TO CONSIDER THE REMARKABLE LEGACY OF JOHN MAYER SLATED TO PLAY MSG THIS OCTOBER ONE MUST INEVITABLY START AT THE BEGINNING, GROUND ZERO FOR A CAREER THAT HAS STRETCHED OVER MORE THAN TWO DECADES
BY EVAN MONROE
While not technically the blues man’s first long player (that distinction belongs to 1999’s Inside Wants Out), the spiritual beginning of the superstar was 2001’s Room for Squares. Originally released digitally in June of that year, the album was actually re-released on September 18 (a result of label giant Columbia Records acquiring the label that signed Mayer, which led to a bigger roll out that included physical copies), hardly the most auspicious time to release an album by a then-unknown.
But that’s how undeniable and eventually ubiquitous Room for Squares was back then. Most commonly remembered via the monster paragon of blues ballads a la “Your Body is a Wonderland,” the album’s success spawned two other hits, “No Such Thing” and “Why Georgia.” (An aside from the author: having lived through that era as an adult, I can conclusively attest that “Your Body” made Mayer an immediate favorite among the blues lovers and women with a soft spot for sensitive, hooky ballads.) Though technically blues, “Wonderland” and the album it came from were so much bigger than that kind of label. It paid debts to pop, classic rock, and blue-eyed soul, too.
With pristine, crystalline production by John Alagia, Room for Squares was, like its name, a brilliantly inclusive album for the kids and the adults who spawned them as well. Even the cover of the record indicated its mission statement. There’s Mayer, with a haircut that suggests he’s just left the barber (and it might be a good idea to find another one next time). His out t of what appears to be an old pair of black jeans and orange-blue striped button down shirt give a powerful aura of “cool Methodist youth pastor,” but that’s the whole point here. He’s not the Mayer who became an object of lust for a wide swath of women (and who dated so many beautiful celebrities that it eclipsed his musical fame). The Mayer he presents here is a welcoming hug to people of all ages who don’t love (or even follow) the popular musical fads of the day.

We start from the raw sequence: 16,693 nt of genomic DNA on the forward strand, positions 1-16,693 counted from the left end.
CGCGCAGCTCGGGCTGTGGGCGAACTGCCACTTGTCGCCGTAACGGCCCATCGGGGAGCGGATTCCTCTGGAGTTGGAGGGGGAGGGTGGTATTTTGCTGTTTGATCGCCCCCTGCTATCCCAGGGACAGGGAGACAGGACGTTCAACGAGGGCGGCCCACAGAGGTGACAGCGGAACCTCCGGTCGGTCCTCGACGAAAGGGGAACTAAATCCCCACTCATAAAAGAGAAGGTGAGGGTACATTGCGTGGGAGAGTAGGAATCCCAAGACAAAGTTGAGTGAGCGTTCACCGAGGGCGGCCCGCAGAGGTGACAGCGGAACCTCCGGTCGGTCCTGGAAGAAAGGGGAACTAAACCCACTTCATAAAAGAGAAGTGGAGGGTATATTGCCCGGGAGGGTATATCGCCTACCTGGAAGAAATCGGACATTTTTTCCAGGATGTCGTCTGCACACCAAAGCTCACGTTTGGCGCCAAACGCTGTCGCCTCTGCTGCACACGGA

Room for Squares is a proudly old-fashioned record filled with impeccably crafted music, a record that does proud all WONDERLAND John Mayer johnmayer.com W the genres in which it dabbles. It sounds great in every format, not just one for the vinyl-only crowd. Moreover, Mayer’s playing is a genuine wonder throughout, recalling Stevie Ray Vaughn if he’d given more time to hooks, rather than just showing the full breadth of what can be done with a Fender Stratocaster. But Mayer provides plenty of clues to those kinds of electric pyrotechnics that would come later, on 2003’s jam-band-adjacent, Any Given Thursday.
Between Room and today, a funny thing has happened Mayer never went away. He’s forged a grand career making more great records in a variety of styles, and he’s also paired up with some of pop culture’s biggest heavyweights. He’s been embraced by classic rock royalty (he’s currently on tour with Dead & Company) and the kings of comedy (see his collaborations with Dave Chappelle over the years). On October 3, he’ll bring his SOLO tour to (and will undoubtedly sell out) Madison Square Garden. Even a publication so closely aligned with indie-underground snobbery like Pitchfork has come to acknowledge what millions before have: great music is great music, no matter how square.